Franco Was Worse than You Thought


David Wingeate Pike explores these arguments in full in his new book, Franco and the Axis Stigma, published by Palgrave Macmillan. Mr. Pike notes: "This is not the first book to show that Franco was far from neutral in the Second World War, but none before it has shown his policy in so harsh a light."

To exactly what extent was Franco involved in Hitler’s cause? At present, it is generally agreed that Franco was implicated in the Axis cause far more deeply than he and his supporters ever admitted during his lifetime, but a certain ambiguity was left in place which ran as follows. Yes, Franco sent his Blue Division to the Russian front, but only because of his hatred of communism. Otherwise in the conflict he maintained an admirable neutrality, which he proved at the Hitler-Franco meeting at Hendaye by displaying exemplary courage under the most adverse conditions. Hence, for Franco, and for those who would argue at least something in his defense, the Second World War consisted of three separate conflicts. Firstly, a war between the Axis and the Western democracies in which the role of Spain was one of strict neutrality. Secondly, a war between the Axis and the Soviet Union in which Spain acted as a non-belligerent, sending a lone division as a token of the anti-communist stand of Catholic Spain. Thirdly, a war between Japan and the Western democracies in which Spain, having no interests or influence in the region, maintained, once again, a perfect neutrality.

The most sensitive of Franco’s documents remain closed to all researchers, but two vital areas of documentation are available, and no study of Franco’s policies in that period can dispense with either of them. The first are the German military archives in Freiburg im Breisgau. The army archives throw new light on the role of the Spanish troops of the Blue Division fighting on the Eastern front. While winning praise for their performance on the battlefield, the Spanish troops were denounced for their behavior in the civilian areas to which they were assigned, and even German generals at the level of army corps commanders were eager to be rid of them. As for the German admiralty archives, they reveal just how deeply Franco was implicated in his support of Germany, not only in its threat to British (and later Allied) shipping in the Atlantic, but also in his aid to German intelligence by maintaining permanent observation posts on both sides of the Straits of Gibraltar, thus imperiling the vital convoys to Malta.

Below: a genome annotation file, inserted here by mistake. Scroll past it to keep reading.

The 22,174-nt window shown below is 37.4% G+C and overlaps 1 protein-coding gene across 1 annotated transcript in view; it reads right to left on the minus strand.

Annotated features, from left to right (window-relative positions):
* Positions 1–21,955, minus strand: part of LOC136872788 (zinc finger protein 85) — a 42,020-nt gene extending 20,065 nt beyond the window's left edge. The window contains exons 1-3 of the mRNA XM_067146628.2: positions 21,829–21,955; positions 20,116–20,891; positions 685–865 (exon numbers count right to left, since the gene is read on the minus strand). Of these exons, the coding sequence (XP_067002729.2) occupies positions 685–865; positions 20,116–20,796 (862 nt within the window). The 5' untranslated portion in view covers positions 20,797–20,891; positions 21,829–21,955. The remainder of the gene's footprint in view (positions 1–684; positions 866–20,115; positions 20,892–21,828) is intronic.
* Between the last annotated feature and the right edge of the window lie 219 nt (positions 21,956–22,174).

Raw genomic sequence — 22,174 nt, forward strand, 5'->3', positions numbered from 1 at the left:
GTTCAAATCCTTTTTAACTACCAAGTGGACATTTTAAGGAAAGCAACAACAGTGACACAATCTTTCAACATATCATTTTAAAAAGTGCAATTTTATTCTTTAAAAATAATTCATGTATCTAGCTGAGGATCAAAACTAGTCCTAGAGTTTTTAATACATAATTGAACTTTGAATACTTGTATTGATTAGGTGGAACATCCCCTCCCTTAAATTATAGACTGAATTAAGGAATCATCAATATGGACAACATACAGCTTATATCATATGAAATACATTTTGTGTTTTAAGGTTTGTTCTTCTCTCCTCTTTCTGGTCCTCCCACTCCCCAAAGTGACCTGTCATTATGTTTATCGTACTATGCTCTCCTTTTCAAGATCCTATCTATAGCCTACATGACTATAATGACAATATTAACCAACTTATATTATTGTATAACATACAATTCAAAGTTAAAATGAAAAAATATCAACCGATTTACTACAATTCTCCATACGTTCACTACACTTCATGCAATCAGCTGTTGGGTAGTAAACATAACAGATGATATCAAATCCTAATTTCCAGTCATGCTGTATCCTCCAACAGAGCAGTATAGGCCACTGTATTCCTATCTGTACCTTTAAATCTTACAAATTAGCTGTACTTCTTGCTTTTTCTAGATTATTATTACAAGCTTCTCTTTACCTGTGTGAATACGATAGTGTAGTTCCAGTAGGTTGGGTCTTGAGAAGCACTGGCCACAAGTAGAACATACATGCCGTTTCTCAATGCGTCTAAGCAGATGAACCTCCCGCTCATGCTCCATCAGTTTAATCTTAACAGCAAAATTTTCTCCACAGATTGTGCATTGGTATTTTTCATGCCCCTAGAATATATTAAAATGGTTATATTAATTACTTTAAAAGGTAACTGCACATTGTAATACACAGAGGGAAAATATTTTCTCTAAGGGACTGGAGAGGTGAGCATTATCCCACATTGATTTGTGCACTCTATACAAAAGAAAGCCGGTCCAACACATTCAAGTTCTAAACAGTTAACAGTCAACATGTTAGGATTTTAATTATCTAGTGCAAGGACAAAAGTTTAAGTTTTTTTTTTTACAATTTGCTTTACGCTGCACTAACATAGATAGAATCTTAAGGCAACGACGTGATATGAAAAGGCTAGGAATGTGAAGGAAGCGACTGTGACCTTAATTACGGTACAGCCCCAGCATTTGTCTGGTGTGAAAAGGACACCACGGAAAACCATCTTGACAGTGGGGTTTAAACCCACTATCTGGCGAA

The second source of information is the Spanish press itself. In a state which remained totalitarian throughout the war (becoming a merely authoritarian state only in 1945), whatever appeared in the Spanish press, whether it be the expression of the Church, or the monarchy, or the military, or the Falange, that expression had been approved by Franco’s censors. What that press reveals is that there was never a moment, up to the very death of Hitler, that Franco abandoned hope in the Axis cause; never a moment that Franco stopped working and praying, with all his heart and soul, for the victory of Nazi Germany. Nor can we any longer dispute the fact that the news of Hitler’s death plunged Madrid into agony. “Throughout Europe the cry goes out: ‘Stand up!’ ” ran an editorial. “Adolf Hitler, son of the Catholic Church, has died defending Christianity. His tomb, the funeral pyre of Berlin, can carry a Spanish epitaph: ‘He who is buried here did not die. From death he departed into life.’ If Adolf Hitler had been allowed to choose his death, this is the death he would have chosen, that he might turn death into life. Together with the palm of martyrdom, God bestows upon Hitler the laurel of victory. Hitler died that Europe might be free. The profound mystique created in Europe by his death will end in triumph over all Humanity.”

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Robert Lee Gaston - 8/19/2008

In the 1960s, between tours of duty in Vietnam, I could usually wrangle at least a short tour in Europe. I would travel from Germany to Spain on leave. I always disturbed me to see the Guardia Civil on the street corners carrying automatic weapons. Last week I saw a group of American Cops wearing black battle dress, helmets and carrying automatic weapons. Funny, I did not feel any safer.